Arlington National Cemetery, the most famous cemetery in the country, is the final resting place for many of our nation’s greatest heroes, including more than 300,000 veterans of every American conflict, from the Revolutionary War to Iraq and Afghanistan. Since its founding in 1866, Arlington National Cemetery has provided a solemn place to reflect upon the sacrifices made by the men and women of the United States Armed Forces in the name of our country.
Virginia is a popular vacationland. Its varied topography and mild climate afford year-round recreational opportunities. The state's historic sites draw many visitors. One of the most famous attractions is at Williamsburg. There, extensive restoration of buildings, gardens, and streets has recreated the city as it looked when it was the capital of the colony during the 18th century.
National Park Service units in Virginia include such areas of scenic beauty as the Shenandoah National Park, covering a large area of the Blue Ridge Mountains, and the Blue Ridge Parkway. The George Washington Memorial Parkway, which skirts many historic sites associated with George Washington, the first U.S. president, extends from Maryland into Virginia. Sections of Cumberland Gap National Historical Park and Assateague Island National Seashore also lie within Virginia.
Colonial National Historical Park preserves several historic sites, including most of Jamestown Island, where the first permanent English settlement was founded, and Yorktown, where a British surrender brought the American Revolution to a close.
National Park Service units associated with the Civil War include Manassas National Battlefield Park, which marks the site of the two battles of Bull Run. Fredericksburg and Spotsylvania County Battlefields Memorial National Military Park includes parts of four battlefields. Petersburg National Battlefield and Richmond National Battlefield Park preserve the sites of the battles fought in defense of the two cities. Appomattox Court House National Historical Park contains the restored village of Appomattox Court House, where the Confederate forces surrendered in 1865.
Other National Park Service units include the George Washington Birthplace National Monument, Arlington House-The Robert E. Lee Memorial, Wolf Trap Farm Park for the Performing Arts, Prince William Forest Park, and a portion of the Harpers Ferry National Historical Park.
Two sites commemorate blacks who were influential in the nation's development: the Booker T. Washington National Monument honors the noted educator and the Maggie L. Walker National Historic Site recognizes the first woman to found and serve as president of a bank.
Other federally-maintained sites include Arlington National Cemetery, with its Tomb of the Unknown Soldier and the graves of John F. Kennedy and Robert Kennedy and soldiers from every American war. The Marine Corps War Memorial (popularly known as the Iwo Jima statue) is nearby.
The two national forests in Virginia have facilities for outdoor recreational activities. George Washington National Forest, along both sides of the Shenandoah Valley, and Jefferson National Forest, in the southwestern part of the state, combined cover1,648,000 acres. Both forests include recreation areas and sections of the Appalachian Trail.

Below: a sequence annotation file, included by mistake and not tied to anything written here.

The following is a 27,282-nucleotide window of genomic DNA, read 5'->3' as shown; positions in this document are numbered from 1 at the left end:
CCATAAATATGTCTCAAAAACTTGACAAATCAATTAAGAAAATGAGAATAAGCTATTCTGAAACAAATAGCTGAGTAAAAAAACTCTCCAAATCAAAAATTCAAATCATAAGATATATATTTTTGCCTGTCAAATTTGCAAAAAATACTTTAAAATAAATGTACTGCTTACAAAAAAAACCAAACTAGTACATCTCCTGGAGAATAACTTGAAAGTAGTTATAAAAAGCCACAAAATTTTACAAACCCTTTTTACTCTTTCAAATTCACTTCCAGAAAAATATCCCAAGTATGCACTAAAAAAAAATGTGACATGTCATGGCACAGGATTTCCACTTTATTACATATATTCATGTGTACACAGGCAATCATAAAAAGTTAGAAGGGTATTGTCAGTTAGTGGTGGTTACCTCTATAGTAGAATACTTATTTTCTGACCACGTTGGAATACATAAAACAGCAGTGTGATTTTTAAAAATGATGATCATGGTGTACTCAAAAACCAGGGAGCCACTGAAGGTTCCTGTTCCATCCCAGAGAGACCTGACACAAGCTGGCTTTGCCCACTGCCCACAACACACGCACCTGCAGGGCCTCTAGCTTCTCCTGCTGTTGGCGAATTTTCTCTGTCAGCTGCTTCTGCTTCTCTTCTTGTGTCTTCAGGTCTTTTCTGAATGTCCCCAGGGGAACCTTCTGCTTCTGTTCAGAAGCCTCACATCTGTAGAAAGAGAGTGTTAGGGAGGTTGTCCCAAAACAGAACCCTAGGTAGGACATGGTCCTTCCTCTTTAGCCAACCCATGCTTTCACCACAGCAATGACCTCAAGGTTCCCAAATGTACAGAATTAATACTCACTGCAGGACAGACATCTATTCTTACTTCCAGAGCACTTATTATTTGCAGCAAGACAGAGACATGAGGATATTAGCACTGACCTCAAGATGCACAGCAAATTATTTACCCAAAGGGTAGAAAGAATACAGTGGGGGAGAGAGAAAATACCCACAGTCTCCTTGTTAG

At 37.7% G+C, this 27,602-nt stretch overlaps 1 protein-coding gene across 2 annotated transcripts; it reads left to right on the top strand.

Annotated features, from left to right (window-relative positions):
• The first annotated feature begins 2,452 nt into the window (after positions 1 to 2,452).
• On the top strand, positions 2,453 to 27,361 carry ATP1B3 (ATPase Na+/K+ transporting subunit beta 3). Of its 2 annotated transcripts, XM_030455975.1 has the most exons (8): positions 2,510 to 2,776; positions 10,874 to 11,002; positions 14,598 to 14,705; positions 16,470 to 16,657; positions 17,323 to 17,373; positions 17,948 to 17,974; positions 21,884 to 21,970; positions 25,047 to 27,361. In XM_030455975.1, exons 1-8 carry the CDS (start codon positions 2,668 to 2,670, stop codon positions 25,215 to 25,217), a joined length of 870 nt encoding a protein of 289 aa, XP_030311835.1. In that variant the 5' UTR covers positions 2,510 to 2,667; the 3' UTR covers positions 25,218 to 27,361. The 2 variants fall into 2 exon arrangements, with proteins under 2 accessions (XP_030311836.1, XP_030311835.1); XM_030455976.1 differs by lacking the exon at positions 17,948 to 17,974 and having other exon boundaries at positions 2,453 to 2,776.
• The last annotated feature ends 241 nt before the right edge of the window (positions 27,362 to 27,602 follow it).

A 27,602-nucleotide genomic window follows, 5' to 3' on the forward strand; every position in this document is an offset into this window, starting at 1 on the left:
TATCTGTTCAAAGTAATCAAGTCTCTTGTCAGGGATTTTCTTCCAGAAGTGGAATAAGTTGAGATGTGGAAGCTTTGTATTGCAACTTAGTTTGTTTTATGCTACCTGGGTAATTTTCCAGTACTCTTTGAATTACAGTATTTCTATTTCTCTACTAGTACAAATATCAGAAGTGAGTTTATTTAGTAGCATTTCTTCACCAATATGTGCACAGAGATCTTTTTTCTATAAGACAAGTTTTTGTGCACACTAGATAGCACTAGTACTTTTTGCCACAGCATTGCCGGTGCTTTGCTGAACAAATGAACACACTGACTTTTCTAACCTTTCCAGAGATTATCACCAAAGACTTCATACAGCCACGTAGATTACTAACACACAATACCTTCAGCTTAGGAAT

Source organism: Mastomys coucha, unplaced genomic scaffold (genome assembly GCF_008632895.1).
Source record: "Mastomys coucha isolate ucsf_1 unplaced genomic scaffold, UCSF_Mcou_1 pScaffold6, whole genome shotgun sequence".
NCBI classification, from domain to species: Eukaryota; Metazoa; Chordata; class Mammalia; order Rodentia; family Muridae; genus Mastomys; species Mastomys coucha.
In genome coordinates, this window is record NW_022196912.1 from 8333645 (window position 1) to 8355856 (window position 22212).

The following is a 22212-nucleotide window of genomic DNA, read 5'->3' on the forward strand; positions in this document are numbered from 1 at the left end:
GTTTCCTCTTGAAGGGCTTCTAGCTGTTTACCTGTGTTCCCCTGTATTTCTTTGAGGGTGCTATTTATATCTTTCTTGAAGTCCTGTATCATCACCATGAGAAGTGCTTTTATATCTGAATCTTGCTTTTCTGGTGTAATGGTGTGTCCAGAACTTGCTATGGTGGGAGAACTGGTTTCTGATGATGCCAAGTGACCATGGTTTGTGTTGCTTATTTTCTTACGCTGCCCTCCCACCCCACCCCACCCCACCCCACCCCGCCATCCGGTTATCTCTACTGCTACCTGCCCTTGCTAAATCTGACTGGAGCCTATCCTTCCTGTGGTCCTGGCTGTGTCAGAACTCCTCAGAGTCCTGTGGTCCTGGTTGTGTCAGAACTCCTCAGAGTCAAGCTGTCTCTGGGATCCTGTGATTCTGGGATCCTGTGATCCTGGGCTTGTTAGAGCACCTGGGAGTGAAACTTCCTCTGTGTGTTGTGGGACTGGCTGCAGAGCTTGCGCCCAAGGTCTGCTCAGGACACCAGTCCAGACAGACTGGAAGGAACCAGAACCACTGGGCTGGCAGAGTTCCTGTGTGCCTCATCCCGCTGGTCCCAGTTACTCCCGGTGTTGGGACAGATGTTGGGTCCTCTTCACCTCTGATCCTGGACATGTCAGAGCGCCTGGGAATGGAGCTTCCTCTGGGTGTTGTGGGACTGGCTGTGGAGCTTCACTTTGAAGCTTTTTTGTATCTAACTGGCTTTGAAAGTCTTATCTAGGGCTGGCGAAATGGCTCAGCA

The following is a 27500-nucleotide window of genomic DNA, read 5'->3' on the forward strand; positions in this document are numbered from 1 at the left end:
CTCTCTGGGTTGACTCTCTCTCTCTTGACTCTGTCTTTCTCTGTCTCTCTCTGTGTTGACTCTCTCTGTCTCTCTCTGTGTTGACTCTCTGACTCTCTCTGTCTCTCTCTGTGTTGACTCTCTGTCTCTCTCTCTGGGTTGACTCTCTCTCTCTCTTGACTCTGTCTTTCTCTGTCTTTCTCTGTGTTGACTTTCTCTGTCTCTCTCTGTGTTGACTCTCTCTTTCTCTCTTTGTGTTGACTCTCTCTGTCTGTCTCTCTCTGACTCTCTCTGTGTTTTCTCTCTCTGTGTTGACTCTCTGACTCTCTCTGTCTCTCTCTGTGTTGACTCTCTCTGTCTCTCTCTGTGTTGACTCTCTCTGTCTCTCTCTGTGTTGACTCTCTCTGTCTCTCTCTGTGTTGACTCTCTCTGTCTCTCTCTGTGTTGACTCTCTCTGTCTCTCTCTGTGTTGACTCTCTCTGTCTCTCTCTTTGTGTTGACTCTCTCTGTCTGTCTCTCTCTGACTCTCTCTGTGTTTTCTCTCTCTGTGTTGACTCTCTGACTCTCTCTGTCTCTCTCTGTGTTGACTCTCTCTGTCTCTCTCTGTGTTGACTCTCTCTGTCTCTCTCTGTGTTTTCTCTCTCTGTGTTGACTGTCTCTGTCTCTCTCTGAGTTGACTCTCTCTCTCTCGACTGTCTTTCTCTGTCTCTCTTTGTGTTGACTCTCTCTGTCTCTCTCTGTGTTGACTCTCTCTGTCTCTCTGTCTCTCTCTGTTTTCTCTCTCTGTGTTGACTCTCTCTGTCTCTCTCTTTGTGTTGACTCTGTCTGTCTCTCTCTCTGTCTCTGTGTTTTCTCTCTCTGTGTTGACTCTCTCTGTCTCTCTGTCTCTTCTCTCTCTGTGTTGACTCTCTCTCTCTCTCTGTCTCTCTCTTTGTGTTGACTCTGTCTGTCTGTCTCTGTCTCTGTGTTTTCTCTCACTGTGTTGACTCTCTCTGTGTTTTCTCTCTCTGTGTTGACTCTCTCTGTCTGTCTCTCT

Many of the 28 state parks in Virginia offer camping, boating, and swimming facilities, as well as hiking and riding trails. Breaks Interstate Park, on the Kentucky-Virginia border and operated jointly by these two states, is known for its spectacular 1500 feet gorge known as the Breaks of the Cumberland, the longest and deepest gorge east of the Mississippi River.
The largest state park is Clinch Mountain in Russell County. Many of Virginia's state parks include lakes such as Swift Creek Lake in Pocahontas State Park, which offers recreational facilities for nearby Richmond. The Staunton River Park on the reservoir formed by John H. Kerr Dam, and Claytor Lake State Park, in western Virginia, are other large state parks. Seashore State Park in Virginia Beach is the most-visited, attracting more than 1 million people each year. Virginia has 11 state forests, the largest of which is Appomattox-Buckingham State Forest, named for the counties where it is located.
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Mount Vernon, George Washington's estate, and Monticello, which Thomas Jefferson designed for himself, are Virginia's most noted historic homes. Other fine examples of 18th-century architecture are Ashlawn, the home of James Monroe, which was also designed by Jefferson; Gunston Hall, the home of George Mason, the author of the Virginia Declaration of Rights; and Stratford Hall, the ancestral home and birthplace of Robert E. Lee. There are many historic churches and buildings, including Fort Monroe, at Old Point Comfort, where Confederate President Jefferson Davis was confined after the Civil War, and Saint John's church in Richmond, where Patrick Henry delivered his famous "liberty or death" speech.
Among the most popular natural scenic attractions in Virginia are the limestone caverns in the Shenandoah Valley, such as Luray, Skyline, and Endless Caverns, that were carved from solid rock by the action of underground streams. Natural Bridge, south of Lexington, is a huge arch of stone. Natural Tunnel, near Gate City, was cut through a mountain by a creek and is 850 ft long and 100 ft high. The Natural Chimneys, at Mount Solon, are seven huge towers of rock that rise about 100 feet above the ground.